The requirement for UK Overseas Territories (UKOTS) to have public registers of beneficial ownership of company ownership before it is a global standard, was at the very least a palpably stupid idea. The aim of public registers is to increase transparency however, they could end up doing more bad than good, particularly in the area law enforcement.
Right now, the situation is such that the HMRC and the UK law enforcement authorities are able to receive beneficial ownership, directorship and certain financial information about a company from a UKOTs register usually in 24 hours. Moreover, the information on the current registers is verified. This in turn allows UK law enforcement and HMRC to investigate suspected money laundering and tax evasion thoroughly. Additionally, some well-to-do officer occasionally leaks the information to the media such as the Guardian, or some other media outlet who in turn writes a sensationalized story.
The fundamental problem with a public register is that it furthers the very problem that it is trying to solve. If it is that public registers are introduced in UKOTS before it is a global standard, then ill-doers or persons that simply want their privacy respected that are currently utilizing the UKOTS company systems will either transfer the company or its assets to a country without a public register such as Mauritius or perhaps Belize or to a country that would be extraordinarily hard for the UK to blacklist such as the UAE . This places much needed information beyond the reach of UK law enforcement and HMRC.
It has been noted by Lord Ahmad that there has been no evidence of companies fleeing as a result of requirement to impose a beneficial ownership register, however, for obvious reasons, this does not mean that company assets have not been transferred. In other words, although it was expected that companies would transfer to other jurisdictions, persons may have chosen to simply transfer their assets, which would be a cheaper option anyways. While, it is technically possible to trace these assets, but it is an extraordinarily complex and expensive task.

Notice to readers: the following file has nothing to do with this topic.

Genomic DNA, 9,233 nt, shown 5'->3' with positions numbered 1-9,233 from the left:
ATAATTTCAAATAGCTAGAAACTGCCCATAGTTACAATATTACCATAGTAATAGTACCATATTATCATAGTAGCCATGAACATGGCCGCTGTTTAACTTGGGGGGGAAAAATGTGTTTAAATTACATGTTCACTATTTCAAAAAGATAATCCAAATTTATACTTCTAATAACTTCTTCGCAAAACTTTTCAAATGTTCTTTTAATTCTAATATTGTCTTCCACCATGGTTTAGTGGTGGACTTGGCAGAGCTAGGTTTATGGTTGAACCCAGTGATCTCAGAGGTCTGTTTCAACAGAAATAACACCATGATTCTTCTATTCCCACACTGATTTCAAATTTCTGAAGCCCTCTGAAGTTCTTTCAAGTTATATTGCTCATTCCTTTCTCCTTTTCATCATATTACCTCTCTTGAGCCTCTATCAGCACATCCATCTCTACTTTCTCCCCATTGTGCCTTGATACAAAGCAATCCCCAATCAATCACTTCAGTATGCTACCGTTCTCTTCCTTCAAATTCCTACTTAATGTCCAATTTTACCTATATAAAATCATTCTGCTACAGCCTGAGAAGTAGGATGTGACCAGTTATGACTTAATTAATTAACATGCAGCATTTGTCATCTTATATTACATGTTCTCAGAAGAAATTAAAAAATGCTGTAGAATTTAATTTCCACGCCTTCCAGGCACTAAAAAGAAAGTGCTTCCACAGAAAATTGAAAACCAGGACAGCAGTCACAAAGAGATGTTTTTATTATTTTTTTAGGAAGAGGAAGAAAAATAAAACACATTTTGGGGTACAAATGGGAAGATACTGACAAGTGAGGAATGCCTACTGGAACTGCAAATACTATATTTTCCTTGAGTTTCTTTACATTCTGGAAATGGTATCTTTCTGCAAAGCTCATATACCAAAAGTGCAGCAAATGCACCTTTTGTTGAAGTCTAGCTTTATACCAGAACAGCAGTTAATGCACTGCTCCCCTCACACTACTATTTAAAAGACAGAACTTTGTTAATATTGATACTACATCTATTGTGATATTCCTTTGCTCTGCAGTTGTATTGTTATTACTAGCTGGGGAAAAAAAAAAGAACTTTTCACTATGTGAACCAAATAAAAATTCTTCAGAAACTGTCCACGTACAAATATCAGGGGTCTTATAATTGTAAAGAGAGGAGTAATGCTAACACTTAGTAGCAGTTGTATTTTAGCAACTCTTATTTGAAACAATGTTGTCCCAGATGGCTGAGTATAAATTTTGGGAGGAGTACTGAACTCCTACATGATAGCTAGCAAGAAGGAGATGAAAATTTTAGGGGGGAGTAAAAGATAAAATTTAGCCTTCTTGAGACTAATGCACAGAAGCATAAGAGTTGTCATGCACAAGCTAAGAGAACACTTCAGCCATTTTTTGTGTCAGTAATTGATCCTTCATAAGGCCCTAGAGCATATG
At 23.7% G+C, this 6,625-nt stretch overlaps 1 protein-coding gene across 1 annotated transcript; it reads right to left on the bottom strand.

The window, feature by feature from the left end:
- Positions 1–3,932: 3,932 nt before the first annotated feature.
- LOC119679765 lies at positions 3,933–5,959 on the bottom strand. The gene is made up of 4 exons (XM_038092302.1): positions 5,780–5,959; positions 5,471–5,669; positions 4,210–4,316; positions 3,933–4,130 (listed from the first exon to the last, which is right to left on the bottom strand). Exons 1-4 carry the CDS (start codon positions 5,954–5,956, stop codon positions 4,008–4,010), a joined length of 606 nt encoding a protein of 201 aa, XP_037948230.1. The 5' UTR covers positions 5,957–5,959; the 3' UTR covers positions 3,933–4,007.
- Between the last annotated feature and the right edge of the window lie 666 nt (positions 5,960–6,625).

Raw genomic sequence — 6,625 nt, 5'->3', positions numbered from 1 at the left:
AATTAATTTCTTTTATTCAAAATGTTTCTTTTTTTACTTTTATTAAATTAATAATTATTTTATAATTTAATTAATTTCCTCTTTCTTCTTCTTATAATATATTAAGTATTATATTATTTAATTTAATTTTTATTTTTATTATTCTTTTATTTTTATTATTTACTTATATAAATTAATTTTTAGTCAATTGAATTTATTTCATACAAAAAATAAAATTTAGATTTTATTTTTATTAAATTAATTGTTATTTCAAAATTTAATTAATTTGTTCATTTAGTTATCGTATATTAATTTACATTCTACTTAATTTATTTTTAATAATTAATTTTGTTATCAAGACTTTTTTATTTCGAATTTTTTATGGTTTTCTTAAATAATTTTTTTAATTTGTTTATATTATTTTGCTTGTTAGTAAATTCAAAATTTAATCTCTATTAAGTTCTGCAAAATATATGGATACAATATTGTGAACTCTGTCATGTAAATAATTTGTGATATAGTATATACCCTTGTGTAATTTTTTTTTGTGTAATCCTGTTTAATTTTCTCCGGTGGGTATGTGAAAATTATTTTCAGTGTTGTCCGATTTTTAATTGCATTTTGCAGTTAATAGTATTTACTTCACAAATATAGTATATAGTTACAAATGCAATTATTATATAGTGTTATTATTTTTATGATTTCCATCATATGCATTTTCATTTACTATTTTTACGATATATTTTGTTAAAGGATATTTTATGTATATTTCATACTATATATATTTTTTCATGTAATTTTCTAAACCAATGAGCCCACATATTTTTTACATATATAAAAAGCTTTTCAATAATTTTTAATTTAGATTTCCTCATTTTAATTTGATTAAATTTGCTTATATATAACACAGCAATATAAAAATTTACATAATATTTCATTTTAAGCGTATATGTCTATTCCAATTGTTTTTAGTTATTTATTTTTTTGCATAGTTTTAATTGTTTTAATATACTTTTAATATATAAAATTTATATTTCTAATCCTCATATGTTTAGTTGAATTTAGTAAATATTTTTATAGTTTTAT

Additionally, UKOTs could not reasonably be expected to implement a system superior to that which exists at Company House. At this point, let us remind ourselves that the UK's public register is filled with a bunch of verifiable crap.
The lack of logic of the proponents of a public register is quite interesting given how intelligent they actually hard. It is such that, it wouldn't take a conspiracy theorist to believe that some of the more influential proponents understand all of this, and are willfully trying to push assets away from merely private jurisdictions to absolutely secret jurisdictions (seeing that the current private register system is so effective) or perhaps are just trying to make the system so convoluted and unreliable that any information garnered from it could not be used in court or given any weight in an investigation. Their own way of protecting themselves or their friends perhaps? But I am not a conspiracy theorist, so I will take their actions at face value.
Thankfully this idiocy has been postponed until 2023. Thus, I'll leave it here for now.